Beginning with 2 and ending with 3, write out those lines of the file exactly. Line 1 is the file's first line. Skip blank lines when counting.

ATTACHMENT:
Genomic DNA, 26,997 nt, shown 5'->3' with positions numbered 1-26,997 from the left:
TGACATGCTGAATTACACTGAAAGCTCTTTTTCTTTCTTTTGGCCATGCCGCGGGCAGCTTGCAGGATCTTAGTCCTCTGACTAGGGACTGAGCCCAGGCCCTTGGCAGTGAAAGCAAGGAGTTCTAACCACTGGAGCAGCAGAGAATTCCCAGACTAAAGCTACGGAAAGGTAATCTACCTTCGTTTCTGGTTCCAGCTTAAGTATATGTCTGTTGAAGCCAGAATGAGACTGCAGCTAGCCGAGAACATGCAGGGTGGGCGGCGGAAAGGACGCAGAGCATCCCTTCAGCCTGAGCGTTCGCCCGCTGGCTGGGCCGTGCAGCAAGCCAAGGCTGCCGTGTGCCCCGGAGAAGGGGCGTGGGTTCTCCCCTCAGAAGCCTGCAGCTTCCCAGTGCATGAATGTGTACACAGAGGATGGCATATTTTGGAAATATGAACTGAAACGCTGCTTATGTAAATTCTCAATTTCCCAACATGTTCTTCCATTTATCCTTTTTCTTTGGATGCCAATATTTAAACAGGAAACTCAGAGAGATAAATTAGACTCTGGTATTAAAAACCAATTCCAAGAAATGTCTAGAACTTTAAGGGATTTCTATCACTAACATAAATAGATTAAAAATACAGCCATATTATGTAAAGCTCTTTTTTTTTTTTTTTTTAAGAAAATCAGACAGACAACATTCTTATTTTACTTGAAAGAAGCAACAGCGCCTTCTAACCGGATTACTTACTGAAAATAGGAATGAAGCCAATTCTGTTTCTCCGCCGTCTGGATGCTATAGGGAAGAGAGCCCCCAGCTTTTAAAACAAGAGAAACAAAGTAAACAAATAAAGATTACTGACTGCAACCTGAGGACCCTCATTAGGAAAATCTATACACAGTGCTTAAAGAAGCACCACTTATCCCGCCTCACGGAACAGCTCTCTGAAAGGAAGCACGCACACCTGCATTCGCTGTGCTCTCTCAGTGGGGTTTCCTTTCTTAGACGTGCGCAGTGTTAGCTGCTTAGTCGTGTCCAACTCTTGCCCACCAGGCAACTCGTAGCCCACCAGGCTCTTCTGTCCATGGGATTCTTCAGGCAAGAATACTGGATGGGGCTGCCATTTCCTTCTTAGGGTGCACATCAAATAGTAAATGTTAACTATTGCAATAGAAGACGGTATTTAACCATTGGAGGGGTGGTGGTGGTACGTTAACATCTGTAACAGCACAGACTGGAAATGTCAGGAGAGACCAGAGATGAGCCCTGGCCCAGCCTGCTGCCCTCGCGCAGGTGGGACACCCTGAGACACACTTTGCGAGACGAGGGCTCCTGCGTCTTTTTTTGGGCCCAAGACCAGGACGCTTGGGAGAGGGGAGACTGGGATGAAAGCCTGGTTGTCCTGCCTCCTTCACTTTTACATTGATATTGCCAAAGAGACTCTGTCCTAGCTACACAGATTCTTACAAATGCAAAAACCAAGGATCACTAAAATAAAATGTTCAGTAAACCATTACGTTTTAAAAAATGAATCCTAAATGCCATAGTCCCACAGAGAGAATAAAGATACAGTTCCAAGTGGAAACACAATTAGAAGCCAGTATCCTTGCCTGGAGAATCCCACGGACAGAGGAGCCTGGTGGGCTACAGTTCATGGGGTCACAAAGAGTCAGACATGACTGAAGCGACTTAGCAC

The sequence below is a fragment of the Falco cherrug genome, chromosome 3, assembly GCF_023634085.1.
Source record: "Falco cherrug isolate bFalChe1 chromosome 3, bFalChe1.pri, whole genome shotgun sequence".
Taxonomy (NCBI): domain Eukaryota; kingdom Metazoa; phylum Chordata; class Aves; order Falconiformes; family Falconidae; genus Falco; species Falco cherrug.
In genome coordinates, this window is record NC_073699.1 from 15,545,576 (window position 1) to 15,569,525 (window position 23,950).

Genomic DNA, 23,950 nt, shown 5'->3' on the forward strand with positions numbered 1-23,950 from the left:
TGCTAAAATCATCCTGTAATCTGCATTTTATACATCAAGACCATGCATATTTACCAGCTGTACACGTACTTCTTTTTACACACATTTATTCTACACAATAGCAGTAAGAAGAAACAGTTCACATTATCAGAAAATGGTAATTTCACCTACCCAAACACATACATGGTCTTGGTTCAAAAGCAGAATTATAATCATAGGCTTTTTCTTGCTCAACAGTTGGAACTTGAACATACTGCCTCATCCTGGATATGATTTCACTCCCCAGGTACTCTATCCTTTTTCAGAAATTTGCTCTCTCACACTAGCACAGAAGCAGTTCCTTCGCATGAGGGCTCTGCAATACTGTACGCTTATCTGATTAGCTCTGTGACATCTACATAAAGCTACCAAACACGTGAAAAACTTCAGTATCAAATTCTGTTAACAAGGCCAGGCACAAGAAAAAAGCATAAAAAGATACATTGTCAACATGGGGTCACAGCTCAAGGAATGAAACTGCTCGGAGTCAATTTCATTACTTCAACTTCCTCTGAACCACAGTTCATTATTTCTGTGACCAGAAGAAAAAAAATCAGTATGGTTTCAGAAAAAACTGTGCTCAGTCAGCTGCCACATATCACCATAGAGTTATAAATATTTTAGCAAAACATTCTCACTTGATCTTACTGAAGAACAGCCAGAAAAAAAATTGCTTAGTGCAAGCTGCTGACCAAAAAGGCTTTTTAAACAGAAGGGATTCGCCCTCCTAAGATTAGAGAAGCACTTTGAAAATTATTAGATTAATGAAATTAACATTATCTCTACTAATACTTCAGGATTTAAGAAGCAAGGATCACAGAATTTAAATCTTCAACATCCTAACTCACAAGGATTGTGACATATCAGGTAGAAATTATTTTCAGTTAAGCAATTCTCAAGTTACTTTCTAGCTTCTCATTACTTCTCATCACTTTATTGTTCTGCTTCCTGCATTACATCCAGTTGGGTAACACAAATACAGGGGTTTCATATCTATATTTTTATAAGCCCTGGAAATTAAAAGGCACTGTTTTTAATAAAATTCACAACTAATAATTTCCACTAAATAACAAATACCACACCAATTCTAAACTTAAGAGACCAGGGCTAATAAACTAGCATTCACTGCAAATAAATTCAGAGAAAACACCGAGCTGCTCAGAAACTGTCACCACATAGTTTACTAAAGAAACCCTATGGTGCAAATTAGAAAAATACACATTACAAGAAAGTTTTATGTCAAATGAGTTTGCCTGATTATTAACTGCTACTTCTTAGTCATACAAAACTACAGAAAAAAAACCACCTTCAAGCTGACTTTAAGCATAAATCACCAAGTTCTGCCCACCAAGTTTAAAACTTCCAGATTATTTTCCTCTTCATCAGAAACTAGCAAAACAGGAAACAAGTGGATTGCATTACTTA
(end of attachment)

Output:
TGACATGCTGAATTACACTGAAAGCTCTTTTTCTTTCTTTTGGCCATGCCGCGGGCAGCTTGCAGGATCTTAGTCCTCTGACTAGGGACTGAGCCCAGGCCCTTGGCAGTGAAAGCAAGGAGTTCTAACCACTGGAGCAGCAGAGAATTCCCAGACTAAAGCTACGGAAAGGTAATCTACCTTCGTTTCTGGTTCCAGCTTAAGTATATGTCTGTTGAAGCCAGAATGAGACTGCAGCTAGCCGAGAACATGCAGGGTGGGCGGCGGAAAGGACGCAGAGCATCCCTTCAGCCTGAGCGTTCGCCCGCTGGCTGGGCCGTGCAGCAAGCCAAGGCTGCCGTGTGCCCCGGAGAAGGGGCGTGGGTTCTCCCCTCAGAAGCCTGCAGCTTCCCAGTGCATGAATGTGTACACAGAGGATGGCATATTTTGGAAATATGAACTGAAACGCTGCTTATGTAAATTCTCAATTTCCCAACATGTTCTTCCATTTATCCTTTTTCTTTGGATGCCAATATTTAAACAGGAAACTCAGAGAGATAAATTAGACTCTGGTATTAAAAACCAATTCCAAGAAATGTCTAGAACTTTAAGGGATTTCTATCACTAACATAAATAGATTAAAAATACAGCCATATTATGTAAAGCTCTTTTTTTTTTTTTTTTTAAGAAAATCAGACAGACAACATTCTTATTTTACTTGAAAGAAGCAACAGCGCCTTCTAACCGGATTACTTACTGAAAATAGGAATGAAGCCAATTCTGTTTCTCCGCCGTCTGGATGCTATAGGGAAGAGAGCCCCCAGCTTTTAAAACAAGAGAAACAAAGTAAACAAATAAAGATTACTGACTGCAACCTGAGGACCCTCATTAGGAAAATCTATACACAGTGCTTAAAGAAGCACCACTTATCCCGCCTCACGGAACAGCTCTCTGAAAGGAAGCACGCACACCTGCATTCGCTGTGCTCTCTCAGTGGGGTTTCCTTTCTTAGACGTGCGCAGTGTTAGCTGCTTAGTCGTGTCCAACTCTTGCCCACCAGGCAACTCGTAGCCCACCAGGCTCTTCTGTCCATGGGATTCTTCAGGCAAGAATACTGGATGGGGCTGCCATTTCCTTCTTAGGGTGCACATCAAATAGTAAATGTTAACTATTGCAATAGAAGACGGTATTTAACCATTGGAGGGGTGGTGGTGGTACGTTAACATCTGTAACAGCACAGACTGGAAATGTCAGGAGAGACCAGAGATGAGCCCTGGCCCAGCCTGCTGCCCTCGCGCAGGTGGGACACCCTGAGACACACTTTGCGAGACGAGGGCTCCTGCGTCTTTTTTTGGGCCCAAGACCAGGACGCTTGGGAGAGGGGAGACTGGGATGAAAGCCTGGTTGTCCTGCCTCCTTCACTTTTACATTGATATTGCCAAAGAGACTCTGTCCTAGCTACACAGATTCTTACAAATGCAAAAACCAAGGATCACTAAAATAAAATGTTCAGTAAACCATTACGTTTTAAAAAATGAATCCTAAATGCCATAGTCCCACAGAGAGAATAAAGATACAGTTCCAAGTGGAAACACAATTAGAAGCCAGTATCCTTGCCTGGAGAATCCCACGGACAGAGGAGCCTGGTGGGCTACAGTTCATGGGGTCACAAAGAGTCAGACATGACTGAAGCGACTTAGCAC

The sequence below is a fragment of the Falco cherrug genome, chromosome 3, assembly GCF_023634085.1.